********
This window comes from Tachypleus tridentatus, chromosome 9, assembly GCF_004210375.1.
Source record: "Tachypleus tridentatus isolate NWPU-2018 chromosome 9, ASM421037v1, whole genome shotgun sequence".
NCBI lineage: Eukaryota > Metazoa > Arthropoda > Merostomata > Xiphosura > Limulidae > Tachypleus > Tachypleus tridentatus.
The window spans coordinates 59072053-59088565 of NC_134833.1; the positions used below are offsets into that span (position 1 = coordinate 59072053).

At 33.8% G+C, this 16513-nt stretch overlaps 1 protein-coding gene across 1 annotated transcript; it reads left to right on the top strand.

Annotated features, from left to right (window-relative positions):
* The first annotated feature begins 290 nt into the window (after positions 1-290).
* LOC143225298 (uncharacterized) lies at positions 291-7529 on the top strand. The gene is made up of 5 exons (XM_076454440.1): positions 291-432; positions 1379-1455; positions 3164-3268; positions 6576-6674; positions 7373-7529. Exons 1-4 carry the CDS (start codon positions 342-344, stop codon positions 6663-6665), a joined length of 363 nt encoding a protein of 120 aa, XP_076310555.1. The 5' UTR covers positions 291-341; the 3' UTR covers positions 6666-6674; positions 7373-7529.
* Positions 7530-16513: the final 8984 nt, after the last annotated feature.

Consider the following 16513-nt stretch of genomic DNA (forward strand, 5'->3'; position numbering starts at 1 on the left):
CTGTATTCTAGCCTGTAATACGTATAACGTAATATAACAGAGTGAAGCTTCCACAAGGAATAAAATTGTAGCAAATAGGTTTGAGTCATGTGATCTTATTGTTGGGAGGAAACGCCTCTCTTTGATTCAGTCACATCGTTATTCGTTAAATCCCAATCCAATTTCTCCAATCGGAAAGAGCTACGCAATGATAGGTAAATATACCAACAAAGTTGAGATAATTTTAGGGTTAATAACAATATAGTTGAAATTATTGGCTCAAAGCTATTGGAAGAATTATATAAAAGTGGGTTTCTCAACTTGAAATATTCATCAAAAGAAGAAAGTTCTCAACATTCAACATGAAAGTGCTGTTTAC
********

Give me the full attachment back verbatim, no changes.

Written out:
This window comes from Tachypleus tridentatus, chromosome 9, assembly GCF_004210375.1.
Source record: "Tachypleus tridentatus isolate NWPU-2018 chromosome 9, ASM421037v1, whole genome shotgun sequence".
NCBI lineage: Eukaryota > Metazoa > Arthropoda > Merostomata > Xiphosura > Limulidae > Tachypleus > Tachypleus tridentatus.
The window spans coordinates 59072053-59088565 of NC_134833.1; the positions used below are offsets into that span (position 1 = coordinate 59072053).

At 33.8% G+C, this 16513-nt stretch overlaps 1 protein-coding gene across 1 annotated transcript; it reads left to right on the top strand.

Annotated features, from left to right (window-relative positions):
* The first annotated feature begins 290 nt into the window (after positions 1-290).
* LOC143225298 (uncharacterized) lies at positions 291-7529 on the top strand. The gene is made up of 5 exons (XM_076454440.1): positions 291-432; positions 1379-1455; positions 3164-3268; positions 6576-6674; positions 7373-7529. Exons 1-4 carry the CDS (start codon positions 342-344, stop codon positions 6663-6665), a joined length of 363 nt encoding a protein of 120 aa, XP_076310555.1. The 5' UTR covers positions 291-341; the 3' UTR covers positions 6666-6674; positions 7373-7529.
* Positions 7530-16513: the final 8984 nt, after the last annotated feature.

Consider the following 16513-nt stretch of genomic DNA (forward strand, 5'->3'; position numbering starts at 1 on the left):
CTGTATTCTAGCCTGTAATACGTATAACGTAATATAACAGAGTGAAGCTTCCACAAGGAATAAAATTGTAGCAAATAGGTTTGAGTCATGTGATCTTATTGTTGGGAGGAAACGCCTCTCTTTGATTCAGTCACATCGTTATTCGTTAAATCCCAATCCAATTTCTCCAATCGGAAAGAGCTACGCAATGATAGGTAAATATACCAACAAAGTTGAGATAATTTTAGGGTTAATAACAATATAGTTGAAATTATTGGCTCAAAGCTATTGGAAGAATTATATAAAAGTGGGTTTCTCAACTTGAAATATTCATCAAAAGAAGAAAGTTCTCAACATTCAACATGAAAGTGCTGTTTAC